A Walk into Town


My friends are visiting from the states. We decided to walk into the port town of Moyogalpa yesterday to eat supper at the new Argentinian Grill. Enjoy my slideshow of our walk into town from our house. My next slideshow will include a tour of Moyogalpa.

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Chicken Nation


“People who count their chickens before they are hatched, act very wisely, because chickens run about so absurdly that it is impossible to count them accurately.” ~ Oscar Wilde

Two hundred and forty million pounds of chicken are produced in Nicaragua. Children as young as four years, are taught to pluck chickens with their mothers and siblings. In their teens, they display their machismo by chopping the head off the chicken with a sharp machete. Nicaragua is, indeed, known as Chicken Nation.

The symphony of roosters crowing awaken us at dawn. Hens descend from their mango tree perches at the first ray of light. Their little social flock forages through my neatly raked pile of mangoes, pecking and clawing the mangoes to shreds. They gaggle, cluck, and peck their way through our lives on the island. We are always surrounded by chickens.

Can you find the eggs?

One or maybe several hens laid eggs in a nest of barbed wire. Clever! The other day, I found a single egg that had been laid behind my broom on the porch. That’s what I call ‘giving back’.

The King of Chicken

Juan, pictured above, is the king of chicken in Nicaragua. Some say that he is the largest cock of the trade. Respected by some and despised by many, he reportedly sells six thousand pounds of imported U.S. chicken on “bad days.”

In my opinion, U.S. chicken cannot compare with Nicaraguan chicken. It is juicy, tender, and tasty. However, Juan doesn’t agree. Strictly a business man, he juggles supply and demand like a pro, driving down the cost of all chicken sold in Nicaragua. Only time will tell if the chicken controversy pecks holes in the business confidence. As the Nicaraguan’s say, “Renounce a friend who covers you with his wings, and destroys you with his beak.”

In Nicaragua, chicken is king! Daily life revolves around chicken. They gather eggs like an Easter egg hunt, hack off heads with sharp machetes, and pluck feathers as rapidly as a speeding bullet. There are chicken buses, chicken kings, cock fights, and cock mafia. Now, you have a little better understanding why Nicaragua is a chicken nation.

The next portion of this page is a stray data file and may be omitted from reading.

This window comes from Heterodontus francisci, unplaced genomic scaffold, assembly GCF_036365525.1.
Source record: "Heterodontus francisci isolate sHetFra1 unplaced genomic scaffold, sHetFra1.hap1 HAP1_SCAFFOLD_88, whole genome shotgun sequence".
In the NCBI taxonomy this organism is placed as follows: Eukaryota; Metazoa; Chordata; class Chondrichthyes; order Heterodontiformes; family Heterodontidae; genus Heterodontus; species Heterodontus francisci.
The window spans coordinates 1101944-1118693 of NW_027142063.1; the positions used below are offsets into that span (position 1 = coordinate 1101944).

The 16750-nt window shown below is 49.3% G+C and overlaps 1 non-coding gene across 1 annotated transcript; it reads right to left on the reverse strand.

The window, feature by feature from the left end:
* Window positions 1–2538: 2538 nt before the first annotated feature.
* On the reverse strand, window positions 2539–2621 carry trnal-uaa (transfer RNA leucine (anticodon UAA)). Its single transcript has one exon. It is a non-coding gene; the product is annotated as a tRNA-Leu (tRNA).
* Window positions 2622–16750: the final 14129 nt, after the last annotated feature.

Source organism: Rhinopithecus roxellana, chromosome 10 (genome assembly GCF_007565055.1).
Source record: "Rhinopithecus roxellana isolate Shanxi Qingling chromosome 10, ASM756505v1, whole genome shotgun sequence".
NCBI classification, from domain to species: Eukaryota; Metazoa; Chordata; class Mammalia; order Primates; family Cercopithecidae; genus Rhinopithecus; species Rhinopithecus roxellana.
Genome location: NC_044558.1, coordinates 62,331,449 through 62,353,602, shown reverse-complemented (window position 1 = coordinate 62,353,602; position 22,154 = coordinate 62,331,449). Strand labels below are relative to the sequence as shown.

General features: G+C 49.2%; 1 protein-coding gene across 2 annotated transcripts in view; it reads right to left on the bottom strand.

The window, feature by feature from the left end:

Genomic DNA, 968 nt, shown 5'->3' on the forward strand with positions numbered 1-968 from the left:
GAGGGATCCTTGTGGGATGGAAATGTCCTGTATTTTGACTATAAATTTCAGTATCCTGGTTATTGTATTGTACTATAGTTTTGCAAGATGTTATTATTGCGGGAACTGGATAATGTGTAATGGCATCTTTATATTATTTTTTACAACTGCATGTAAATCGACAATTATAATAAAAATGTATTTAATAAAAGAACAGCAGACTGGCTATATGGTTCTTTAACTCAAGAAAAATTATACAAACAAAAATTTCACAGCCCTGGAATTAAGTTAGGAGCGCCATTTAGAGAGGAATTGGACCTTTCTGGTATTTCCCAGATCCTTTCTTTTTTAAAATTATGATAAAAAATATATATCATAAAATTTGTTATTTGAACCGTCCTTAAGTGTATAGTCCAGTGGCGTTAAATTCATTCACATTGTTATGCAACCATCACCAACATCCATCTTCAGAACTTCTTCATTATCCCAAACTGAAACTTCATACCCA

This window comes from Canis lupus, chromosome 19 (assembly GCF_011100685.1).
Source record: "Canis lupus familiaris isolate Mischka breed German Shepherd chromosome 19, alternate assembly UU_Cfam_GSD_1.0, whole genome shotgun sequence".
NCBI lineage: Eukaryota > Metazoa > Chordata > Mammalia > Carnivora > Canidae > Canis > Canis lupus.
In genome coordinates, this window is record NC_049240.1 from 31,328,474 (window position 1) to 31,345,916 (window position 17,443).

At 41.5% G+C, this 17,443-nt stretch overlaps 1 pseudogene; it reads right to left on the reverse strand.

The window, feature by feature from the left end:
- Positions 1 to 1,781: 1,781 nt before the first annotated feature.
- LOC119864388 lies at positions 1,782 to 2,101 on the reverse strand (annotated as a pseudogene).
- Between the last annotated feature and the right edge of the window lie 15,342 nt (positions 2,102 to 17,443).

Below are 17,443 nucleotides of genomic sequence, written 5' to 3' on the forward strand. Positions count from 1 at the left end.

Ding Dong! Avon Calling


The Avon Boy

“Bueno…bueno,” the Avon boy called out. I think I’m his best customer because he is usually here everyday trying to sell me more Avon products. “Leviton, I don’t need more Skin-so-Soft, or anything today,” I reply. “Bueno,” he responds. “I’ll return tomorrow.”

It reminds me of the time we were in Morocco. They ushered us from one rug store to another. The vendors flipped out rug after rug until they toppled over one another like the princess and the pea. The mint tea flowed, the rugs swayed like flying carpets, and the vendors did not understand the word “NO.” We had to buy a rug to leave the country!

Leviton returned today with his stack of Avon books. He displayed the perfume pages and shoved the perfumed stickers in front of my nose to entice me. I had to buy something, just to get one day of peace. So, I chose more Skin-so-Soft and a toilet paper roll holder. Skin-so-Soft is good for repelling insects. I guess one can never have enough Skin-so-Soft when living in the tropics.

School starts next Monday. I’m thinking that I won’t see my Avon boy very much. I have enough Skin-so-Soft to last me the rest of his school year. But, it is nice to know that I can order Avon products on Ometepe Island. Who would have ever guessed? Ding dong…Avon calling again, and again, and again.

 

 

People Pass by the Pink Wall


Yesterday, Ron and I were on the mainland in Rivas early in the morning. While waiting for the dentist’s office to open, we enjoyed watching the morning activities of this bustling cowboy town.

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See You At The Races


Uncle Johnson with sleeping nephew Stephen

Ultramaratón Fuego y Agua takes place on Ometepe Island on February 18-19. Johnson, our 26 year-old friend, has been training for this grueling race since he won the 50 K race in 2009. At 4:00 am in 2009, the 50 K runners gathered at the starting line. An explosion of fireworks signaled the start, and the runners sprinted into the darkness; but, Johnson was not among them.  A few minutes later, two very confused runners arrived at the empty starting line. Johnson and another girl immediately took off in pursuit of the other runners. Ironically, Johnson had never raced in his life and he won with a time of 6:31.

A champion was born! Today, Johnson continues to hone his athletic abilities. A very talented and natural athlete, Johnson is serious about training. He is on the trail at 4:30 am every morning. Then, a quick breakfast before he starts work in the plantain fields at 7 am. In the evening, he takes to the trails, again. He is an amazing and very determined athlete.

Jose's marathon trophies

Jose, our neighbor, won the 25 K in 2009. Jose had never been in a race, either. Neither Johnson or Jose had any formal training before the Ultramaraton Fuego y Agua. I believe this race opened new worlds for these two talented runners. They both joined a runner’s club and often travel to race in Nicaragua and Costa Rica.

The Race Map

This map exhausts me just looking at it. I can’t imagine racing up and down two volcanoes! This year, Ron and I are volunteering to help the children in the 5 K race on Sunday, February 19th. I am really looking forward to it.

Ultramaratón Fuego y Agua   Check out the website and if you are going to be on Ometepe Island February 18-19, I’ll see you at the races!